Neuromyelitis Optica

What is Neuromyelitis Optica?

Another name for Neuromyelitis Optica is Devic disease (DD).  It is a chronic disorder of the nerve tissue.  There are two types of neuromyelitis optica.

  • One type is the monophasic type where both the spinal cord and the optic nerves (one or both) are attached over a short time (from days to weeks) but once it subsides, they do not reoccur.
  • The other type, which is more common, has repeat attacks and periods of remission in between. The remission periods can last for weeks, months, or even years.

What are the Symptoms of Neuromyelitis Optica?

The most common symptoms of neuromyelitis optic are myelitis or optic neuritis. Optic neuritis is when the optic nerve becomes inflamed and the eye has pain and loses acuity. It can occur in both eyes but it usually only occurs in one.  An upper respiratory infection might come first.

Transverse myelitis or an inflammation of the spinal cord is the other main symptom of neuromyelitis optica.  This affects sensory and autonomic functions and motor functions.  Pain is common and paralysis has been known to occur.  Loss of control of the bowels and bladder are another side effect.  Other signs can include sensory loss, back pain, stiff neck, and headaches.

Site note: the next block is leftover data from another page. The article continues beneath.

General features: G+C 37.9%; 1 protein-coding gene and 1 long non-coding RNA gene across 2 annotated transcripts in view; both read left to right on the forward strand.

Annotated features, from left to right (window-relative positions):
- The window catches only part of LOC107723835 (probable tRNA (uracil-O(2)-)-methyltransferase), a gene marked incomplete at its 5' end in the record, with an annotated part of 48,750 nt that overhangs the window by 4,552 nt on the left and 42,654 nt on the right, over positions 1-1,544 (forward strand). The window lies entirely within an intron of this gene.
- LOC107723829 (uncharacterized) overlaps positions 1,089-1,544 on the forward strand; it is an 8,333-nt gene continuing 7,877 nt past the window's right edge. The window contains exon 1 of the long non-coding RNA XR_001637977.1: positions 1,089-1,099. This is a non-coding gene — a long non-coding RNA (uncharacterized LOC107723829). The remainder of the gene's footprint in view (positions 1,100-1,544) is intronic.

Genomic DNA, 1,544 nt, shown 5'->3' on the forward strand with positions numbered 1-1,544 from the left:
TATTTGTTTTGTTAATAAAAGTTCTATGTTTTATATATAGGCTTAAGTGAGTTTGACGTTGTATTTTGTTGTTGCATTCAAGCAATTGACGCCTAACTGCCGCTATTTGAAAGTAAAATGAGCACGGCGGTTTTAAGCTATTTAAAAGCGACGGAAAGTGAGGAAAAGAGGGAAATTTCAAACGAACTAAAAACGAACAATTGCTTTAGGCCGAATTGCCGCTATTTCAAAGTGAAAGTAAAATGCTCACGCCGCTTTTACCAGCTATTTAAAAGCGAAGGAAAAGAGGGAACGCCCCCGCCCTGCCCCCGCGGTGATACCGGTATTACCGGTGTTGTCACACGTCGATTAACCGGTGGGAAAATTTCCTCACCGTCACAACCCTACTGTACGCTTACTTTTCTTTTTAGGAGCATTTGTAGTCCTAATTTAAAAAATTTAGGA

How is Neuromyelitis Optica Treated?

Treatment for neuromyelitis optica usually focuses on dealing with the symptoms of the attack.  At the time, there is no specific type of treatment that has been successful in treating it in the long term, although some immunosuppressive drugs have been used to attempt this and some doctors believe they are useful.  Azathioprine, corticosteroids, mofetil, andmycophenolate are the drugs used most often. Some studies have also show rituximab to be helpful.

Intravenous corticosteroids have been helpful in easing the symptoms of acute attacks as has plasma exchange. Plasma exchange involves removing blood from the body, separating the plasma cells from the blood, mixing blood with a replacement solution, and then returning it to the body.

Low doses of carbamazepine have helped to control sudden tonic spasms that are common with those who have permanent motor deficits.

Last Reviewed:
October 10, 2016
Last Updated:
August 10, 2017